Petition for a new American Girl doll asks popular toy company to tell the modern refugee story

‘I think by inviting the American Girl Company to pay attention to the importance of refugee stories and people, we are showing God’s love to the world and to refugees,’ said Laura Laurie, petition creator.

Maiah, from left, Sara and Magan are three suggested doll characters by Image courtesy of

CHICAGO (RNS) — As an American child growing up in Belgium and France, Laura Laurie mostly learned about American history from the popular American Girl books.

Her favorite of American Girl’s historical characters was Kirsten, the girl of the 1850s, who emigrated with her family from Sweden to a homestead in what is now Minnesota.

Today, Laurie’s 6-year-old daughter reads those books and plays with her Kirsten doll, their blond hair in matching braids.

Laurie wants other American girls — girls who don’t look like her daughter and who have a different American story — to have the same experience.

“People are still fleeing their countries and coming here and learning English and making friends and growing aspirations for who they want to become,” she said.

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Laurie thinks it’s time for the popular toy company to tell a new story of coming to America. She’s started a petition asking American Girl to model its next doll after a modern refugee.

“We’re not homesteading now, but that story is still relevant today,” Laurie said.

Laura Laurie and her daughter with a matching American Girl Kirsten doll. Photo courtesy of

She worked with an illustrator to create three suggested characters for American Girl, each reflecting a different refugee experience: Maiah, Sara and Magan. Two of the three wear a headscarf, and Laurie said she imagined all three as Muslim.

The American Girl company has a unique platform to model compassion, curiosity and belonging for children as it shares the stories of American girls from a variety of times, places and experiences, according to Laurie’s petition on

American Girl has several historical characters, each accompanied by her own doll and series of books. The newest is Courtney, who hails from the less distant past: 1986.

Kirsten, one of its three original characters, since has been retired.

The company also produces a contemporary Girl of the Year each year. The girl of 2020 is Joss, a “fierce surfer girl” and its first doll with a disability (she wears a hearing aid).

Seeing a refugee girl among them would make refugees’ stories come alive for young readers unfamiliar with their experiences in the same way other characters make history come alive, Laurie said.

Hers isn’t the first petition to ask American Girl to create a Muslim character.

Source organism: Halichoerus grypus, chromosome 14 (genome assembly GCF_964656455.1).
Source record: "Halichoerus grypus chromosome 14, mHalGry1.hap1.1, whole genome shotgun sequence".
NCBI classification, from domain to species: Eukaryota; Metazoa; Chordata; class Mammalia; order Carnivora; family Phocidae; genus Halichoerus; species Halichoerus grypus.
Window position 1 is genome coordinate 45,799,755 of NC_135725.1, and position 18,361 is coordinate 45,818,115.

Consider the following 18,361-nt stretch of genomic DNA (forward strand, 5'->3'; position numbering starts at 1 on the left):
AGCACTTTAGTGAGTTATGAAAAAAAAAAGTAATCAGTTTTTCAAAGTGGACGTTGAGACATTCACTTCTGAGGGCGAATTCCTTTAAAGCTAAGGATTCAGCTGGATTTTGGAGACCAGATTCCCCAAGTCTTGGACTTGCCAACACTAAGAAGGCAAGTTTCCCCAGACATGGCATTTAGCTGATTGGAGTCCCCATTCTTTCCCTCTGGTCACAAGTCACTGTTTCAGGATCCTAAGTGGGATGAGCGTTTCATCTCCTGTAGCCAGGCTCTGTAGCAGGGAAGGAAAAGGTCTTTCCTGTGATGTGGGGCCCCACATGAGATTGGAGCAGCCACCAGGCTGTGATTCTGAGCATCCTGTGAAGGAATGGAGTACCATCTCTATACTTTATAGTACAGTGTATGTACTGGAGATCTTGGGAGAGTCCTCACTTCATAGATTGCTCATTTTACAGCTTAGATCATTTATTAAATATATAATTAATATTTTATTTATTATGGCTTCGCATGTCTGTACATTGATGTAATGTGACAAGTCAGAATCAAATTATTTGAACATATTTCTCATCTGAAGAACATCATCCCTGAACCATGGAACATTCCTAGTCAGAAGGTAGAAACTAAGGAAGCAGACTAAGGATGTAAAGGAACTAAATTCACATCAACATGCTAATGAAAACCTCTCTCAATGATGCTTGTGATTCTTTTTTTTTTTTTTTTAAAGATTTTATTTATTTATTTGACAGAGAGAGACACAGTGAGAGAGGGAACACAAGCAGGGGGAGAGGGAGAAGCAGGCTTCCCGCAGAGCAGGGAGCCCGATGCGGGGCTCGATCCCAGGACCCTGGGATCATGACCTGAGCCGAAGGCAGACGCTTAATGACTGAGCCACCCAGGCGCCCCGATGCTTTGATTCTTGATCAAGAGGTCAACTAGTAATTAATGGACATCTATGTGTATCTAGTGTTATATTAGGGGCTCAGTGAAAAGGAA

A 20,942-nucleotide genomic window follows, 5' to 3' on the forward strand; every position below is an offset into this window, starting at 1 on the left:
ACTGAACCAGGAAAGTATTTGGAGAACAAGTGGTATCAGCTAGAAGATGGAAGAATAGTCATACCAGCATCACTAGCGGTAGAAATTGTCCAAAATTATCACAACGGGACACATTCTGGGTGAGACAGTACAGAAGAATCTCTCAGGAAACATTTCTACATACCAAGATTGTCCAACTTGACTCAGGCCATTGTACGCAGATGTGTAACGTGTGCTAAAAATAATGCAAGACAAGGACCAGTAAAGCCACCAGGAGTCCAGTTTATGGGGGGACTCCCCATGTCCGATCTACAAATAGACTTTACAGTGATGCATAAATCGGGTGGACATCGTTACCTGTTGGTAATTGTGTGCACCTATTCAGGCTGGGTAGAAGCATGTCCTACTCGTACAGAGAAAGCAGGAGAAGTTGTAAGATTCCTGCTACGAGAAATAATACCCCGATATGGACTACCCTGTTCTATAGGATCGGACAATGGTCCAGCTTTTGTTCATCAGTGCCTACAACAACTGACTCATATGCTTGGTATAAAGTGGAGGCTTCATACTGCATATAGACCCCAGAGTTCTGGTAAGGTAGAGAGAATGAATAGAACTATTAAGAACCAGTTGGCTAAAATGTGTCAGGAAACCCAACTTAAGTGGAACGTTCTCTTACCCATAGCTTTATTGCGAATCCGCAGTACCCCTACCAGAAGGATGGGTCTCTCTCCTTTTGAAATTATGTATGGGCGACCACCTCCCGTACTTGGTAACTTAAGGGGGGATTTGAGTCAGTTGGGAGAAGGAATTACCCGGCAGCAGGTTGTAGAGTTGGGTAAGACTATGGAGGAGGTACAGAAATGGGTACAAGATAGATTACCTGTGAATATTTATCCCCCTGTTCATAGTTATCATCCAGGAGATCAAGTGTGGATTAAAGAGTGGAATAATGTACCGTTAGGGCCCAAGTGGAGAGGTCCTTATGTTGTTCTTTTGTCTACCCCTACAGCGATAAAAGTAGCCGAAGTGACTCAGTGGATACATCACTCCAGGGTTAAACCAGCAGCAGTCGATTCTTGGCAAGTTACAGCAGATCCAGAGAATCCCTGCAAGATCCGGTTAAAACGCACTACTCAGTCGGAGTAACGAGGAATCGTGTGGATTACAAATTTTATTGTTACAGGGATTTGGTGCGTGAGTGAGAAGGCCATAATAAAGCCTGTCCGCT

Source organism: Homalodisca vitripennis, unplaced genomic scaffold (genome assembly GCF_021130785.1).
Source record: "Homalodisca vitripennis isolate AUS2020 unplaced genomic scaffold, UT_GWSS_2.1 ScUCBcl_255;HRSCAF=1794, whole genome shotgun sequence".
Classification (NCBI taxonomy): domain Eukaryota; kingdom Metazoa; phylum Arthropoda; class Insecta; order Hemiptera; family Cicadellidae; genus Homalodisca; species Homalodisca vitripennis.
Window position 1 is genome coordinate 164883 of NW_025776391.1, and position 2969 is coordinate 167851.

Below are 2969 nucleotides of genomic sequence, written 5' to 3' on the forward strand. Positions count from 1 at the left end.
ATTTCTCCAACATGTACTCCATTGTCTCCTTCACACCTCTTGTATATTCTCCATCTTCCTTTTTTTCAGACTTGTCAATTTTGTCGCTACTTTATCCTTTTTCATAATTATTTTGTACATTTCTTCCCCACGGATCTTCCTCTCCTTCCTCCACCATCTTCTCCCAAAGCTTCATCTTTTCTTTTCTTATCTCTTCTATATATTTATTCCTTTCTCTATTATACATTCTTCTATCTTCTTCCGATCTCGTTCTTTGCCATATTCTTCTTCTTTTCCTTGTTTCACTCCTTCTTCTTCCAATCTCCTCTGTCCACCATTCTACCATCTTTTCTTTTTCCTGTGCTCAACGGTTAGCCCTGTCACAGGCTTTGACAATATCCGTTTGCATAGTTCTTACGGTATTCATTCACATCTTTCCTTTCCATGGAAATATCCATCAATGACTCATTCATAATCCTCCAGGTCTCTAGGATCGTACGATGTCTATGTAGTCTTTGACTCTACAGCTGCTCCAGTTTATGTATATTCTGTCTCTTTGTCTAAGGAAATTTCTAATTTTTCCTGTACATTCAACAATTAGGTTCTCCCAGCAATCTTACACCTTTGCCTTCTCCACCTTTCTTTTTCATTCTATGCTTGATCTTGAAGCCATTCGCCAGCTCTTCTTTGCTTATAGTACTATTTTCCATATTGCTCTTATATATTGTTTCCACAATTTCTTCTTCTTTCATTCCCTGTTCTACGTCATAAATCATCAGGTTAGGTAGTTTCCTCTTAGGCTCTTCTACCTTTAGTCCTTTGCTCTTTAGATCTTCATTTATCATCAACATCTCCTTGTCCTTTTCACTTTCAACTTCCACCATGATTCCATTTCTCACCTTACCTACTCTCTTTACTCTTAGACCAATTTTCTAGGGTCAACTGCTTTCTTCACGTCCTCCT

In 2017, another petition, by then-middle school student Salwa Khan and her little sister, Zahra, asked the head of the company to create a Muslim American doll. It garnered more than 14,000 signatures.

It’s important for young Muslim girls to see themselves represented in beloved stories and dolls like American Girls, said Judy Sengsone, creator of MU Girls, a collection of Muslim characters featured in coloring books, stickers and other educational materials.

A variety of the characters on the MU Girls site. Image courtesy of

Sengsone started MU Girls when she was pregnant in 2000 so her daughter would grow up with positive role models and encouragement both to be herself and to be proud of her beliefs.

“When a Muslim girl sees characters she can relate to, she can be really proud of herself and wear the hijab and still be different, but, at the same time, be a part of that community,” she said.

It’s important, too, to share refugees’ stories, according to Jody May, education manager at Exodus World Service, a Christian nonprofit based in the Chicago suburbs that works to build bridges between Christians and refugees who are resettled in the area.

It’s not just refugee children who will recognize themselves as American girls in the story, but all children and their parents, May said.

“I think this is a really great way people can learn about refugees  — not only the kids, but their parents, as well. They often will read the stories together,” she said.

“For children to be able to see these dolls and see themselves in the character in the story that’s behind the doll is so beautiful, and I really see that as being something that allows our children to grow in them a desire to welcome others who may be different than themselves,” May said.

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Laurie, who now lives in Chicago, has volunteered with Exodus World Service for years and said her own Christian faith motivated her to create the petition, which has gathered more than 660 signatures since she posted it online earlier this month.

She completed the project, which also includes a Refugee Girl website, as part of a fellowship through her church, Holy Trinity Church in Chicago. Asked to identify an area of “brokenness” in the city, she thought of the lack of positive stories she heard about refugees.

“I think by inviting the American Girl company to pay attention to the importance of refugee stories and people, we are showing God’s love to the world and to refugees,” she said.

Laurie would love to see her petition go viral and to see a refugee American Girl doll in the windows of the company’s store at Water Tower Place on Chicago’s Magnificent Mile.

But, she said, her actual goal for the project is much more ambitious. She hopes children reading the books will be encouraged to befriend others who might look different from them or have different experiences.

And, she said, “Who knows down the road what will become of that?”

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